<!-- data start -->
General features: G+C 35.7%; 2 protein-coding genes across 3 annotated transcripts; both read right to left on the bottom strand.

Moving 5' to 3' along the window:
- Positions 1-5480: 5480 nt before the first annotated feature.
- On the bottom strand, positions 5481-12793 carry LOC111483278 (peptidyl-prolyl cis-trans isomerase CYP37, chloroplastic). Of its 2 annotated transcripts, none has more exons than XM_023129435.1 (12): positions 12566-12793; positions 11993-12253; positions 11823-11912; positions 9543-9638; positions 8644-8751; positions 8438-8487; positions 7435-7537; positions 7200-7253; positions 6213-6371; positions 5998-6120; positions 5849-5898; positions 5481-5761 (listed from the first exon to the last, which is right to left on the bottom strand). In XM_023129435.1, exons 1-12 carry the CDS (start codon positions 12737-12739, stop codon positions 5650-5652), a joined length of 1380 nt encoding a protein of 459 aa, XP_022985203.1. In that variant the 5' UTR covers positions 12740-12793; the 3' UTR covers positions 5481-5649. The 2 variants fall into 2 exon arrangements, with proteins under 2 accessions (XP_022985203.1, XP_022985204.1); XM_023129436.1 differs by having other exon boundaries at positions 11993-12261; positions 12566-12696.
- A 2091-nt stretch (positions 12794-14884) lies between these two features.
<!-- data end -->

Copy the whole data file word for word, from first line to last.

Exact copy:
General features: G+C 35.7%; 2 protein-coding genes across 3 annotated transcripts; both read right to left on the bottom strand.

Moving 5' to 3' along the window:
- Positions 1-5480: 5480 nt before the first annotated feature.
- On the bottom strand, positions 5481-12793 carry LOC111483278 (peptidyl-prolyl cis-trans isomerase CYP37, chloroplastic). Of its 2 annotated transcripts, none has more exons than XM_023129435.1 (12): positions 12566-12793; positions 11993-12253; positions 11823-11912; positions 9543-9638; positions 8644-8751; positions 8438-8487; positions 7435-7537; positions 7200-7253; positions 6213-6371; positions 5998-6120; positions 5849-5898; positions 5481-5761 (listed from the first exon to the last, which is right to left on the bottom strand). In XM_023129435.1, exons 1-12 carry the CDS (start codon positions 12737-12739, stop codon positions 5650-5652), a joined length of 1380 nt encoding a protein of 459 aa, XP_022985203.1. In that variant the 5' UTR covers positions 12740-12793; the 3' UTR covers positions 5481-5649. The 2 variants fall into 2 exon arrangements, with proteins under 2 accessions (XP_022985203.1, XP_022985204.1); XM_023129436.1 differs by having other exon boundaries at positions 11993-12261; positions 12566-12696.
- A 2091-nt stretch (positions 12794-14884) lies between these two features.